It’s Okay To Be Perfectly Imperfect

fullsizerenderAre you familiar with the “mannequin challenge” shared throughout social media? When the word is said, everyone freezes in their position capturing the moment in mid-stream. This caused me to reflect on my challenge during a high school elective class where I had the opportunity to work as a real-life mannequin. During an open house event, I was challenged to mirror a department store mannequin marketing retail clothing. As I stepped onto the platform I stepped into someone I was not. Perfect. Flawless. Perfectly put together.  I took my place ready to appear fake, holding a plastic smile as if life was without trouble. Many attempted to break my polished pose by cracking jokes, poking me, or waiting to catch me blink. But, if my memory serves me, I fooled them all. (Insert smirking grin here.)

Have you ever tried being someone you’re not?

Is your exterior perfect, when inside you are undone?

Do you try and convince others you have everything together when you’re dying inside?

We protect ourselves from being real and raw, so we won’t get hurt. We convince ourselves that if people knew the real us, they would mock us, reject us, or condemningly judge us.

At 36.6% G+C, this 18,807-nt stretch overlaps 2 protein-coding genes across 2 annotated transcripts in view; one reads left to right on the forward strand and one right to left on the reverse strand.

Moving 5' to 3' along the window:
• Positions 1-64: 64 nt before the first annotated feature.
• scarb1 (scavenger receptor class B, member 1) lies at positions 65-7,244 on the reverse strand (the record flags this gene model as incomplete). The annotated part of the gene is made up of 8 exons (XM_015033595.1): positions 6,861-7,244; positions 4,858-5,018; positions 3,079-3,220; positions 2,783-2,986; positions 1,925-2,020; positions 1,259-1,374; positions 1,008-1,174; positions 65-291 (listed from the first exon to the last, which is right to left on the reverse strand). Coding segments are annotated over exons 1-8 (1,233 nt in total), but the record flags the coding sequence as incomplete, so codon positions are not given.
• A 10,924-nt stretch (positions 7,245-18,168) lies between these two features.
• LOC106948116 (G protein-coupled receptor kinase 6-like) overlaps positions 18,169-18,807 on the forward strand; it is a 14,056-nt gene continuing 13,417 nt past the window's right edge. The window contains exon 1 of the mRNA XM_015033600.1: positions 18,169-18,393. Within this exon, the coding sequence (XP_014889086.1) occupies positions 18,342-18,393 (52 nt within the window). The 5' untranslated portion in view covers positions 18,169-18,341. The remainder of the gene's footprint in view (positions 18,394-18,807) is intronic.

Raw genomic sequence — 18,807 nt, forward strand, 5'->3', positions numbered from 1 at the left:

John 4:1-42 tells a story of a Samaritan woman, also known to us as the “woman at the well.” She too tried to avoid exposing her real self, but Jesus saw through her. On the outside, she was put together, strong, and confident. But on the inside she was a mess, lonely, broken, and lost.

As this woman engaged in conversation with Jesus he did not condemn her. He did not walk away. He did not discard her. He engaged with her because He could see through her mess, pain, and brokenness.  He saw potential, beauty, purpose, and a heart that longed to be loved; truly loved in a way only He could fulfill.

My favorite part of her story is what happened once she stopped trying to be someone she was not. God used her to win her town for Christ! She was so free from the bondage of her own making that her image of perfection on the outside was no longer needed. She now had everything she ever needed, Christ Himself.

The day I posed as a mannequin I learned a few life lessons:

  • Being fake does not invite people in, but pushes them away.
  • People know when you are fake.
  • It’s exhausting trying to be someone you’re not!
  • It bears no good fruit.
  • Loneliness becomes your only companion.

God designed us for relationship. Authentic relationship. We need friends that don’t have it all together and that share in similar life struggles. We need perfectly imperfect relationships, so we can be who we are. Flawed. Broken. Crazy. Dorky. Weepy. Funny. Scared. Needy. Perfection was only meant to be achieved by one person, Jesus. So, let’s authenticate our smile, breathe a little deeper, accept we need one another, and step off the platform into our perfectly imperfect selves.

 

 

 

 

 

 

 

 

 

 

If The Shoe Fits Wear It